Currently unavailable: until 31/10/2016
Degree: English Literature (Bachelors) - Durham University
I am an English Literature student at Durham University. I have always loved English and hope that my tutorials will instill a similar love for the texts that you are studying.
I am very patient and friendly and have previous expereince tutoring children from my Secondary school.
During the sessions I will be happy to help you with whatever you need, whether you need help to develop skills needed for close readings of texts (anaylsis), learning about the historical context of a text or help structuring an essay.
The great thing about English is that quite a lot of things you learn are transferable. For example, once you learn how to identify a certain device in a poem, it becomes quite easy to do the same with other poems.
I will also use as many different ways to help you better understand the texts that you are studying, such as mind maps and acronyms!
I am struggling with History... Can you help me?
Yes! Whilst I study English Literature at degree level, I have an A* in History A Level and a keen interest in helping people develop in this subject, too! I am happy to help with essay techniques- I know quite a lot of people can find it difficult when they have to write both knowledge and source- based essays which each require different skills. Further to this, I am also happy to help with knowledge. There can be so much to learn for History, at both GCSE and A Level and it can seem quite daunting! However, with the right methods to suit you, learning the dates and key facts that you need to doesn't have to be so difficult!
I am applying to study English at university... Can you help?
Yes! I am more than happy to offer guidance with the ELAT exam (required if you are applying to Oxford) and general personal statement advice.
When applying to study English, your personal statement is a great way to make you stand out and prove your love for the subject. Deciding what books to write about, or how much of your extra-curricular activities you should mention are both very important decisions to make when writing your personal statement, that I'd be able to help with!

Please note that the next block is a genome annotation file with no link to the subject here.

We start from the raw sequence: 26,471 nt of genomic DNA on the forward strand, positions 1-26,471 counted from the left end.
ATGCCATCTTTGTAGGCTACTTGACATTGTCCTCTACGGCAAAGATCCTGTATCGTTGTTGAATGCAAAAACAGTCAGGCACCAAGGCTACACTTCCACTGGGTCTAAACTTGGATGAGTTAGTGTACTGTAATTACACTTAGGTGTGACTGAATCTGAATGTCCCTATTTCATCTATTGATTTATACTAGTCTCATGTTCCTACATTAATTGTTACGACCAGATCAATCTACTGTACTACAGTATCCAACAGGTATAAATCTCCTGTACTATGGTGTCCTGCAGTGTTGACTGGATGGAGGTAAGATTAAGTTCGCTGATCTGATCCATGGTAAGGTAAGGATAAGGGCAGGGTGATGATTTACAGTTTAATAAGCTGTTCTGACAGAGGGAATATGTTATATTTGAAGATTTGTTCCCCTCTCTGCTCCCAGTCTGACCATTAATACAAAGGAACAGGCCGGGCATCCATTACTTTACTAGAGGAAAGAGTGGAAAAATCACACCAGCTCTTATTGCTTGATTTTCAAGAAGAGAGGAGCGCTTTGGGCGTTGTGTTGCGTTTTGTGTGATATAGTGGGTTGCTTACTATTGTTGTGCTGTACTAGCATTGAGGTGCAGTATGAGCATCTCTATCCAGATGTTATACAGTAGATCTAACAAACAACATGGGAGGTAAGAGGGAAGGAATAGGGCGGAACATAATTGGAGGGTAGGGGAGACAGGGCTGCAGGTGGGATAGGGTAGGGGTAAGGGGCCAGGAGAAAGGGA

If you have any questions, send me a 'WebMail' or book a 'Meet the Tutor Session'!
Please let me know what exactly you'd like help with and your exam board, too!
I look forward to meeting you!
|English||A Level||£20 /hr|
|-Personal Statements-||Mentoring||£20 /hr|
|.ELAT||Uni Admissions Test||£25 /hr|
|Mathematics AS level||A-Level||A|
|Before 12pm||12pm - 5pm||After 5pm|
Please get in touch for more detailed availability
Shazia (Parent) April 24 2016
Shazia (Parent) April 10 2016
Shazia (Parent) May 26 2016
Shazia (Parent) May 21 2016
Firstly, when writing an essay where you compare two or more texts, it is important that you remember to constantly refer to each text in relation to the other/s.
This may be shown via the structure of your essay as such:
(Here you may want to outline your line of argument- what is the main point you want to talk about? You may also then include the minor point- what will make up your paragraphs. For instance, if the essay focused on love, you might make a broad statement on love and outline the more specific ways in which the presentation of love is different in the two texts).
Each paragraph could then be a point about each text- with the idea of having maybe two paragraphs for one point of comparison.
Given the time constraints in an exam, it may be advisable to only write about two or three points of comparison, in detail.
Further to this, you may find it easier to talk about the broader way in which texts are similar, but then compare the two in more detail where they differ slightly. For instance, if two poems both present love as eternal, one may use a different poetic form to demonstrate this.
To conlude your essay, it is advisable to sum up your line of argument- the broad statement which focuses on the question and which you made in your introduction, referring briefly to the points you have made in your paragraph.see more